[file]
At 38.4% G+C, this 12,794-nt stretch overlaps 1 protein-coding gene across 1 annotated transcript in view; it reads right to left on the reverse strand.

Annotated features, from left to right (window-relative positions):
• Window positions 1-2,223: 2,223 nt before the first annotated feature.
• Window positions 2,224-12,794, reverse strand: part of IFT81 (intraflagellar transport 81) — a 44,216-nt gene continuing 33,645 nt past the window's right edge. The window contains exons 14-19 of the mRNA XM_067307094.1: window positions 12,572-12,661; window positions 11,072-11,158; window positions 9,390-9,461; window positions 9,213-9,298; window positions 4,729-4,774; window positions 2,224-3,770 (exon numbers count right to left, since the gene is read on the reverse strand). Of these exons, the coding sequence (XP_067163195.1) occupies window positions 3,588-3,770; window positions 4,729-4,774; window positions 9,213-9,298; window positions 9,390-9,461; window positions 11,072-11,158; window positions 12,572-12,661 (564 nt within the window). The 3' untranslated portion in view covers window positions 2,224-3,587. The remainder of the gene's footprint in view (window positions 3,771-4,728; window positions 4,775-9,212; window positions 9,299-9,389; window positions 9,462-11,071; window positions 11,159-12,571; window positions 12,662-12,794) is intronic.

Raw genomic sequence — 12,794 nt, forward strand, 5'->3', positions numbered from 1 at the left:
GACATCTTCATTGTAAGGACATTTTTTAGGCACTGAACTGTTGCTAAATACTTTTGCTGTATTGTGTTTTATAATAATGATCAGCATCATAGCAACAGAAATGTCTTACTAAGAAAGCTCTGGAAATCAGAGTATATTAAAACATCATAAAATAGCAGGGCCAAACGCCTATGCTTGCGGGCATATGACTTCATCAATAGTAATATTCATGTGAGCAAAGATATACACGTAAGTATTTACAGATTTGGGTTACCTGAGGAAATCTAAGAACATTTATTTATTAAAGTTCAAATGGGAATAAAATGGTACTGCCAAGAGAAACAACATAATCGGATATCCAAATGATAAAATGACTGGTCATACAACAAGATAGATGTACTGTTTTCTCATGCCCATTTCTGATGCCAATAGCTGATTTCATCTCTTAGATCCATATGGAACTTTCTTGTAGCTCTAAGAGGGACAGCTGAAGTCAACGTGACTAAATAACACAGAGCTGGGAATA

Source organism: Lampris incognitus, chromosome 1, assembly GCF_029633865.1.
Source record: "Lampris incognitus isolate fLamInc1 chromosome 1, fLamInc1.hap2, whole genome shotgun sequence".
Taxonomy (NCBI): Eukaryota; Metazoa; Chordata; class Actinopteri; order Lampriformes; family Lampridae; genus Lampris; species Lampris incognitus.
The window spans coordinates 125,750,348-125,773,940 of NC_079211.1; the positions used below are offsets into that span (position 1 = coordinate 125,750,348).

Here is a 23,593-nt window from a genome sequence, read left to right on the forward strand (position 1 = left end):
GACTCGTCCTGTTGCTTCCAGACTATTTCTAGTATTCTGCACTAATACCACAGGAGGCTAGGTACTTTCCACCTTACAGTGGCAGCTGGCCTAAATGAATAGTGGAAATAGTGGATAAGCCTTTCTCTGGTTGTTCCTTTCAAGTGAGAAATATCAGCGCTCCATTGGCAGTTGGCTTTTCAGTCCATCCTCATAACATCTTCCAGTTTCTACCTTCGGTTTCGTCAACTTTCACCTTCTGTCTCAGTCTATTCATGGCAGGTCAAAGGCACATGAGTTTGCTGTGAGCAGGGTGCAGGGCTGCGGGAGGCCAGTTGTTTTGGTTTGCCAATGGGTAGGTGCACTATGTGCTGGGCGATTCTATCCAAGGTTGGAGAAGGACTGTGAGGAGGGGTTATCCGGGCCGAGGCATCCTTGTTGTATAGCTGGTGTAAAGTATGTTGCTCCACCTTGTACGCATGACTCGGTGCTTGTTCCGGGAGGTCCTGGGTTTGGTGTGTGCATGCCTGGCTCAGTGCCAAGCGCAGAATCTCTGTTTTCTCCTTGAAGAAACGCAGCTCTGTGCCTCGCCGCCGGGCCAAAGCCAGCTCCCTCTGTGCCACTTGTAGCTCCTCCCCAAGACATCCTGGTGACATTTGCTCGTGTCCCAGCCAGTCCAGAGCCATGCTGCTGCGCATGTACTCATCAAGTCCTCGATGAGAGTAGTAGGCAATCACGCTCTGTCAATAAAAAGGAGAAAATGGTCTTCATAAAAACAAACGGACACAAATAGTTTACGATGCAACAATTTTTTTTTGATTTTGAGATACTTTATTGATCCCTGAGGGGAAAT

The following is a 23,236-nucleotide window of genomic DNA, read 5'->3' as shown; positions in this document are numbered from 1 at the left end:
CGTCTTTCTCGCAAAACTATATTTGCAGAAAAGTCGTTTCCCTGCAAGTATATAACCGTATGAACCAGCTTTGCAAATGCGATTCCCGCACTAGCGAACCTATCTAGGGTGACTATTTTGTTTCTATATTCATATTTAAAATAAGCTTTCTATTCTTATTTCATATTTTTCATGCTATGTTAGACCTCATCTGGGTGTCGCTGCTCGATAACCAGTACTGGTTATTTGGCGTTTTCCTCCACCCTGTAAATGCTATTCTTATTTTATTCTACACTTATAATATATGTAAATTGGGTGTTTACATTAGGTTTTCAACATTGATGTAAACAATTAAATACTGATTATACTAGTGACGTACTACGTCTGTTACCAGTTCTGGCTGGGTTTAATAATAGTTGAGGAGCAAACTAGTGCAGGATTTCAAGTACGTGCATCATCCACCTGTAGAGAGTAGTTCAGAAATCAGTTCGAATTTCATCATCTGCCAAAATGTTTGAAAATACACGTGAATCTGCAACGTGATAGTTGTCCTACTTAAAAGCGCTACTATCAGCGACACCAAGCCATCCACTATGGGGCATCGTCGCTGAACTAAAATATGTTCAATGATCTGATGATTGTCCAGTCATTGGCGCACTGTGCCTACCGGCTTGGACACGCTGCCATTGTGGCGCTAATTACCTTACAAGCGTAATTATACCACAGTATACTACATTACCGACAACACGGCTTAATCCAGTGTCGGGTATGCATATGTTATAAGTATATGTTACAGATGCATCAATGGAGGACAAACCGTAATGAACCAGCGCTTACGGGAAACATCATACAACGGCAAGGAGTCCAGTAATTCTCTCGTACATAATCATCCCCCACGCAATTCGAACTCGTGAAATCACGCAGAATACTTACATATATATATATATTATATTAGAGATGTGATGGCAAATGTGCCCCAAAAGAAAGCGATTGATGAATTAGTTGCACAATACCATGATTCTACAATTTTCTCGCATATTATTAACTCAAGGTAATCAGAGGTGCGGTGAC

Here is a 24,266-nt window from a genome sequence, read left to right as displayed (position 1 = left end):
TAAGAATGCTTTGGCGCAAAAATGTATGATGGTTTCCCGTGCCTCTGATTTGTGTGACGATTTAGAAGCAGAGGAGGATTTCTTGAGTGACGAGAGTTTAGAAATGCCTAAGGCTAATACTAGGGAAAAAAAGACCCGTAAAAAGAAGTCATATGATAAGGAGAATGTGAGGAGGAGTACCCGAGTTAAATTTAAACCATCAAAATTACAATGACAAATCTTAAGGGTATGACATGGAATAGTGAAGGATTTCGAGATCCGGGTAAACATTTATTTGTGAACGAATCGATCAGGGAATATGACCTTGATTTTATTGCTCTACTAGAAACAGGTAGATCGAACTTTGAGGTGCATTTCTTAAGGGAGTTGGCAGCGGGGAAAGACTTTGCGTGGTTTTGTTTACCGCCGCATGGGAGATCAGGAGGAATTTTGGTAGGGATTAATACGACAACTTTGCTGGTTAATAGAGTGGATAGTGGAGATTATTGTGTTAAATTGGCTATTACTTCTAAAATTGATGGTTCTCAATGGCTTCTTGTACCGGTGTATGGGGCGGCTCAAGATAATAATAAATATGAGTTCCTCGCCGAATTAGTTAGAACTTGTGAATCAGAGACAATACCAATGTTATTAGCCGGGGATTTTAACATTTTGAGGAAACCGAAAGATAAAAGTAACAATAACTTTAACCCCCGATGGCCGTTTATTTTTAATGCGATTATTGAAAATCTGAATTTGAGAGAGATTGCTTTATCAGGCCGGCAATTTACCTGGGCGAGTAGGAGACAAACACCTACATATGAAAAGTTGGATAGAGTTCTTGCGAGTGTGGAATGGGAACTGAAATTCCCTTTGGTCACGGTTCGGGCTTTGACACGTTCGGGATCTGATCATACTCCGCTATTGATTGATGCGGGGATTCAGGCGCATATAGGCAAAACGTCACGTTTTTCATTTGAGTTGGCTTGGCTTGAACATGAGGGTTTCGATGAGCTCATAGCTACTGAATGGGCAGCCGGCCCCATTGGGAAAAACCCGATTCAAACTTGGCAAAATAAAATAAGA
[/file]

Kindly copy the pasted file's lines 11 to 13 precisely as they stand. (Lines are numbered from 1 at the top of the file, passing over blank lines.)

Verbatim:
Here is a 23,593-nt window from a genome sequence, read left to right on the forward strand (position 1 = left end):
GACTCGTCCTGTTGCTTCCAGACTATTTCTAGTATTCTGCACTAATACCACAGGAGGCTAGGTACTTTCCACCTTACAGTGGCAGCTGGCCTAAATGAATAGTGGAAATAGTGGATAAGCCTTTCTCTGGTTGTTCCTTTCAAGTGAGAAATATCAGCGCTCCATTGGCAGTTGGCTTTTCAGTCCATCCTCATAACATCTTCCAGTTTCTACCTTCGGTTTCGTCAACTTTCACCTTCTGTCTCAGTCTATTCATGGCAGGTCAAAGGCACATGAGTTTGCTGTGAGCAGGGTGCAGGGCTGCGGGAGGCCAGTTGTTTTGGTTTGCCAATGGGTAGGTGCACTATGTGCTGGGCGATTCTATCCAAGGTTGGAGAAGGACTGTGAGGAGGGGTTATCCGGGCCGAGGCATCCTTGTTGTATAGCTGGTGTAAAGTATGTTGCTCCACCTTGTACGCATGACTCGGTGCTTGTTCCGGGAGGTCCTGGGTTTGGTGTGTGCATGCCTGGCTCAGTGCCAAGCGCAGAATCTCTGTTTTCTCCTTGAAGAAACGCAGCTCTGTGCCTCGCCGCCGGGCCAAAGCCAGCTCCCTCTGTGCCACTTGTAGCTCCTCCCCAAGACATCCTGGTGACATTTGCTCGTGTCCCAGCCAGTCCAGAGCCATGCTGCTGCGCATGTACTCATCAAGTCCTCGATGAGAGTAGTAGGCAATCACGCTCTGTCAATAAAAAGGAGAAAATGGTCTTCATAAAAACAAACGGACACAAATAGTTTACGATGCAACAATTTTTTTTTGATTTTGAGATACTTTATTGATCCCTGAGGGGAAAT

The following is a 23,236-nucleotide window of genomic DNA, read 5'->3' as shown; positions in this document are numbered from 1 at the left end: